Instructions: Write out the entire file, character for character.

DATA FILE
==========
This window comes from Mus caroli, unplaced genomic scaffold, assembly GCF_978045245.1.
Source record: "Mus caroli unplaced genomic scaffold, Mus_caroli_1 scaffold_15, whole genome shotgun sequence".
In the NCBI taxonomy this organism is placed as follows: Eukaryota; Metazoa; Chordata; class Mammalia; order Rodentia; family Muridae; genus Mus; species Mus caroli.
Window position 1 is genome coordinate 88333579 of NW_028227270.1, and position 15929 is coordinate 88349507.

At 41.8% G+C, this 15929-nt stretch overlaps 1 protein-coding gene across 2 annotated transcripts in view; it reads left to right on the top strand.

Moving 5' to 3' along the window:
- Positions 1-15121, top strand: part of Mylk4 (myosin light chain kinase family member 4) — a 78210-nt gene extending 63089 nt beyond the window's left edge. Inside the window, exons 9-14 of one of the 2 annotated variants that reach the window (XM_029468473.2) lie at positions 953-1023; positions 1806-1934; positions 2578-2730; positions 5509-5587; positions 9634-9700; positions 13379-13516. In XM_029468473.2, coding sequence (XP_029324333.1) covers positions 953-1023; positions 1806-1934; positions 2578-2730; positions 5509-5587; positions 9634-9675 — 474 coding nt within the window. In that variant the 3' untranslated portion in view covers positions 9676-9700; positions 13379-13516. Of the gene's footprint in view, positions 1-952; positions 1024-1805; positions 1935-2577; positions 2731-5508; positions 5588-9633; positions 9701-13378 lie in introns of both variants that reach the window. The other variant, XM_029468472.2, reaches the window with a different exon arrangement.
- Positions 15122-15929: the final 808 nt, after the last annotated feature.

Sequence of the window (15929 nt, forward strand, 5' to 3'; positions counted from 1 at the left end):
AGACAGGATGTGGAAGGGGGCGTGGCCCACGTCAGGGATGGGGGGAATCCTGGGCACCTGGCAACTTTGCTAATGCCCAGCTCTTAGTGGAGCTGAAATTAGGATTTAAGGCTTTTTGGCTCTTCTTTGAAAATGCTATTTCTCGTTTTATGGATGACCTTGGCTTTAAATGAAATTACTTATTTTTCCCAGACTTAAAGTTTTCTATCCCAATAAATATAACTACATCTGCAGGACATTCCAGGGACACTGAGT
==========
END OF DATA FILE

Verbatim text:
This window comes from Mus caroli, unplaced genomic scaffold, assembly GCF_978045245.1.
Source record: "Mus caroli unplaced genomic scaffold, Mus_caroli_1 scaffold_15, whole genome shotgun sequence".
In the NCBI taxonomy this organism is placed as follows: Eukaryota; Metazoa; Chordata; class Mammalia; order Rodentia; family Muridae; genus Mus; species Mus caroli.
Window position 1 is genome coordinate 88333579 of NW_028227270.1, and position 15929 is coordinate 88349507.

At 41.8% G+C, this 15929-nt stretch overlaps 1 protein-coding gene across 2 annotated transcripts in view; it reads left to right on the top strand.

Moving 5' to 3' along the window:
- Positions 1-15121, top strand: part of Mylk4 (myosin light chain kinase family member 4) — a 78210-nt gene extending 63089 nt beyond the window's left edge. Inside the window, exons 9-14 of one of the 2 annotated variants that reach the window (XM_029468473.2) lie at positions 953-1023; positions 1806-1934; positions 2578-2730; positions 5509-5587; positions 9634-9700; positions 13379-13516. In XM_029468473.2, coding sequence (XP_029324333.1) covers positions 953-1023; positions 1806-1934; positions 2578-2730; positions 5509-5587; positions 9634-9675 — 474 coding nt within the window. In that variant the 3' untranslated portion in view covers positions 9676-9700; positions 13379-13516. Of the gene's footprint in view, positions 1-952; positions 1024-1805; positions 1935-2577; positions 2731-5508; positions 5588-9633; positions 9701-13378 lie in introns of both variants that reach the window. The other variant, XM_029468472.2, reaches the window with a different exon arrangement.
- Positions 15122-15929: the final 808 nt, after the last annotated feature.

Sequence of the window (15929 nt, forward strand, 5' to 3'; positions counted from 1 at the left end):
AGACAGGATGTGGAAGGGGGCGTGGCCCACGTCAGGGATGGGGGGAATCCTGGGCACCTGGCAACTTTGCTAATGCCCAGCTCTTAGTGGAGCTGAAATTAGGATTTAAGGCTTTTTGGCTCTTCTTTGAAAATGCTATTTCTCGTTTTATGGATGACCTTGGCTTTAAATGAAATTACTTATTTTTCCCAGACTTAAAGTTTTCTATCCCAATAAATATAACTACATCTGCAGGACATTCCAGGGACACTGAGT